In several other relocation experiences, the initial estimates were actually far higher than the ultimate SRF outlays needed to fund relocation. For instance, in 2014 and 2015, with over $41.3 billion in revenue, the AWS-3 auction brought in a return on investment of over 700 percent. This auction required relocation and coordination with 16 federal agencies and more than 100 different federal wireless systems. Through NTIA leadership and collaboration with commercial stakeholders, the government overcame challenges such as accommodating federal uses of the band where relocation would have been cost prohibitive or impossible. Further, the costs of relocation following the AWS-3 auction have been approximately half of NTIA’s original estimates.

More recently, the Department of Defense agreed to relocate from the 3.45–3.55 GHz band in 2020 in favor of commercial use to advance the deployment of 5G in the United States. The result was $21.8 billion for the U.S. government and over 100 MHz available for auction winners (and the American people) to use. Deployment is early in the process, and coordination between the private sector and government has followed similar paths to processes for the AWS bands, with unique considerations for the novel Cooperative Planning Areas and Periodic Use Areas. In some cases, this may include coexistence mechanisms that allow certain government systems to remain in the band based on coordinated sharing arrangements.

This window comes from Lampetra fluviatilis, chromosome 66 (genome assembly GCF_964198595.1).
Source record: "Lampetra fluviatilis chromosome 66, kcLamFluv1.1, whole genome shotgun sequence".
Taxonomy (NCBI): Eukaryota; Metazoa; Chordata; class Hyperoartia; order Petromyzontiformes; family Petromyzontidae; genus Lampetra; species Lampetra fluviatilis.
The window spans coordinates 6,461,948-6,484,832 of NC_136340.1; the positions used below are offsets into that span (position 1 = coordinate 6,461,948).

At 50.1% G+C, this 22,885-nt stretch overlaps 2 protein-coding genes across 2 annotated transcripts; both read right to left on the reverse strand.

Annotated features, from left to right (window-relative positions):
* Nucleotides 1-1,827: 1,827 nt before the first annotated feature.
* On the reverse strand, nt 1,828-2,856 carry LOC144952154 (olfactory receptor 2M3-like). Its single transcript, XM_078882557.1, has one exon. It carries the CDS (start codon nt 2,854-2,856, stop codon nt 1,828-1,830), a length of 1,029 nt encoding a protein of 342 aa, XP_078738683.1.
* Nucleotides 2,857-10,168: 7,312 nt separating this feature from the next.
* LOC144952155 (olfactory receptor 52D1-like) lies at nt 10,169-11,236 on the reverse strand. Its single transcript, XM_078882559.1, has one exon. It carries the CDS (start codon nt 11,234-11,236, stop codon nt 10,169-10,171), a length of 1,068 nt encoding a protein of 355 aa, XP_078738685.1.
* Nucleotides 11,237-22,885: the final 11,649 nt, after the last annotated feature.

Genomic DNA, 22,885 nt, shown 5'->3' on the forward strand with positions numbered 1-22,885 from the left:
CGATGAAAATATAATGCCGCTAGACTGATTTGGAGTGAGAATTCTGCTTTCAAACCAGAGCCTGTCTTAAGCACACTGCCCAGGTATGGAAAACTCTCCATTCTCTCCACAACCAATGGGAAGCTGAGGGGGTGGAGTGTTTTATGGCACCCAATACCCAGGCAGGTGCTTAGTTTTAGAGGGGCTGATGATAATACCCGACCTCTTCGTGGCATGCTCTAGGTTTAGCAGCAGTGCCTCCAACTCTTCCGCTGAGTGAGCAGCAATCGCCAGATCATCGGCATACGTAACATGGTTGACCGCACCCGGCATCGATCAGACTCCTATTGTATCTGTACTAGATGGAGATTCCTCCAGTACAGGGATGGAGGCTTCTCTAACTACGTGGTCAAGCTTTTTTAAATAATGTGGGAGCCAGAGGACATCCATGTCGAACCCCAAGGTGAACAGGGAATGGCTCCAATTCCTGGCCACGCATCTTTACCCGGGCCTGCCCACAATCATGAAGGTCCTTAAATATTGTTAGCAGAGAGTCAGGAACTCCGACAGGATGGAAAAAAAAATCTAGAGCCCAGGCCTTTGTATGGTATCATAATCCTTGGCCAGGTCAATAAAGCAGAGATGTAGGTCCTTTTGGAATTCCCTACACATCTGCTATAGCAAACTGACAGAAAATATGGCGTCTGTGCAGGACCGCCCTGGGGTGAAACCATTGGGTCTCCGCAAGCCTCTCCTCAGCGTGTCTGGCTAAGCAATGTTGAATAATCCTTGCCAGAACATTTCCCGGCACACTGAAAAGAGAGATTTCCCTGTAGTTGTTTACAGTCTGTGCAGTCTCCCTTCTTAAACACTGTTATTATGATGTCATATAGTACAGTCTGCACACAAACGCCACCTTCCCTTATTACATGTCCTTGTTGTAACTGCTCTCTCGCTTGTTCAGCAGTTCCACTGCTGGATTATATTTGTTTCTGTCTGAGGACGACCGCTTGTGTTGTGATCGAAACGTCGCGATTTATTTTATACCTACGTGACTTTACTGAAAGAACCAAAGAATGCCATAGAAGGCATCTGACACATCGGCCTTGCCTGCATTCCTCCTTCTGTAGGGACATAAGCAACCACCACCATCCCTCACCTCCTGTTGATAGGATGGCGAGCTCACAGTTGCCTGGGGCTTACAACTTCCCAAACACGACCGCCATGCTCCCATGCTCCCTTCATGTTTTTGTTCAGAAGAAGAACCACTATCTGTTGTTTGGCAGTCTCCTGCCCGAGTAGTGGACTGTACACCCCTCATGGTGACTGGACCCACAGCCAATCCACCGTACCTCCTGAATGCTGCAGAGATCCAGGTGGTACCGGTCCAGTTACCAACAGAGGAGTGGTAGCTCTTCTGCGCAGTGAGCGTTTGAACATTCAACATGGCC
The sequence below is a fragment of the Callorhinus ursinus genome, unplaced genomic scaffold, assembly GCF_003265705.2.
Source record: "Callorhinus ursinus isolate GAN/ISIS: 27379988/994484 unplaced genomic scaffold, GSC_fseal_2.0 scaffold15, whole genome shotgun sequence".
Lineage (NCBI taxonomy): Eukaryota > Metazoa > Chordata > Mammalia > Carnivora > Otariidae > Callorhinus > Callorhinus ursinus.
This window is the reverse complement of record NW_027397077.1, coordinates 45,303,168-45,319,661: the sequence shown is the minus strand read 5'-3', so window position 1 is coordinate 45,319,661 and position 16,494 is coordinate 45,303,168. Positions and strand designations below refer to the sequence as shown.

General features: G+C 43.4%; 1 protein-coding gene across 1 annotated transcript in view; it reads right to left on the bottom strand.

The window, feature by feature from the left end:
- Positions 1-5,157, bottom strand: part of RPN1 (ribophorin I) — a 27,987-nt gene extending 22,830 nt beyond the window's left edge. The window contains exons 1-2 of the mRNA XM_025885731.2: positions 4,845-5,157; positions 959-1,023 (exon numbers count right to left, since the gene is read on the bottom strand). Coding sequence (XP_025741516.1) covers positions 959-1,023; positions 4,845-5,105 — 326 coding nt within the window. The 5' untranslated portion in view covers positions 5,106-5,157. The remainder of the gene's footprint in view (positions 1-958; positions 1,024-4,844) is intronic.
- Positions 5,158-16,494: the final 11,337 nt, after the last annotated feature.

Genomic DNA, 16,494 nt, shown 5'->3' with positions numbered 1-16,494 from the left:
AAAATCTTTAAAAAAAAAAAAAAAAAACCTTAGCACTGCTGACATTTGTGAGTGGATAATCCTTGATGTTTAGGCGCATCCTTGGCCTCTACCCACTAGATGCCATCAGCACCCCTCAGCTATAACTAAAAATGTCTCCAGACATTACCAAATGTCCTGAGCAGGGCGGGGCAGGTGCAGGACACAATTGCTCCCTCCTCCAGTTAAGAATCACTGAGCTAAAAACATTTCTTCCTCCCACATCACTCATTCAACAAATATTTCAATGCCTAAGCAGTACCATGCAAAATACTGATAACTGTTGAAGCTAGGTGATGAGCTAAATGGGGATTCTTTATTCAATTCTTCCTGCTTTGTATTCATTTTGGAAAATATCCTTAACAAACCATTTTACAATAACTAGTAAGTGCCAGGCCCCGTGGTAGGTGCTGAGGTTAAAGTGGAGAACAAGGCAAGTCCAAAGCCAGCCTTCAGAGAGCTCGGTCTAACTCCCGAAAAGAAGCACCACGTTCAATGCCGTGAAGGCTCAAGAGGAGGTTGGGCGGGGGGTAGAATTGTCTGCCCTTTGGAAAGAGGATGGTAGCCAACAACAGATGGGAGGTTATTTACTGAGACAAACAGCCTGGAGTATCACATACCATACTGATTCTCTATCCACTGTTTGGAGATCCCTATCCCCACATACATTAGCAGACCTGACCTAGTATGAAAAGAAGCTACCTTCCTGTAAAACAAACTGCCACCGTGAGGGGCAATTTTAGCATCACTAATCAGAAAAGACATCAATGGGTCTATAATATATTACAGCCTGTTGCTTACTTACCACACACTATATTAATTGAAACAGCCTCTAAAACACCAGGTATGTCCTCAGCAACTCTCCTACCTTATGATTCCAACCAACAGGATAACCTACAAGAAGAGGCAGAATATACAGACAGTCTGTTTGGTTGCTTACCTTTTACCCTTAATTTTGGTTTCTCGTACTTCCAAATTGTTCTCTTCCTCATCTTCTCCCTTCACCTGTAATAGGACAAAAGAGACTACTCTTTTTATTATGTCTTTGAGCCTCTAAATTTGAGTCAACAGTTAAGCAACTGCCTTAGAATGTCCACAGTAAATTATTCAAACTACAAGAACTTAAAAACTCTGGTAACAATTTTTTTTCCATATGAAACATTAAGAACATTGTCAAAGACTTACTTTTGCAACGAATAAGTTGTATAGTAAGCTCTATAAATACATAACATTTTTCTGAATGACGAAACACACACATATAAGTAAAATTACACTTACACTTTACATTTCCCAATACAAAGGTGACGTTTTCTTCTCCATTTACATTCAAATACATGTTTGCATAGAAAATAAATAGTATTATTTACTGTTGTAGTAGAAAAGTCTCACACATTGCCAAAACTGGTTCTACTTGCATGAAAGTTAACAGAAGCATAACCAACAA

The AWS and 3.45 GHz models show that collaboration between the private sector and government can create mutual benefits. Federal agencies, including the Department of Defense, can maintain and in many cases upgrade or otherwise advance their vital operations, while commercial providers can build out their 5G networks nationwide to drive U.S. technological leadership worldwide.

Coherent Government Processes Are Needed for Orderly Reallocation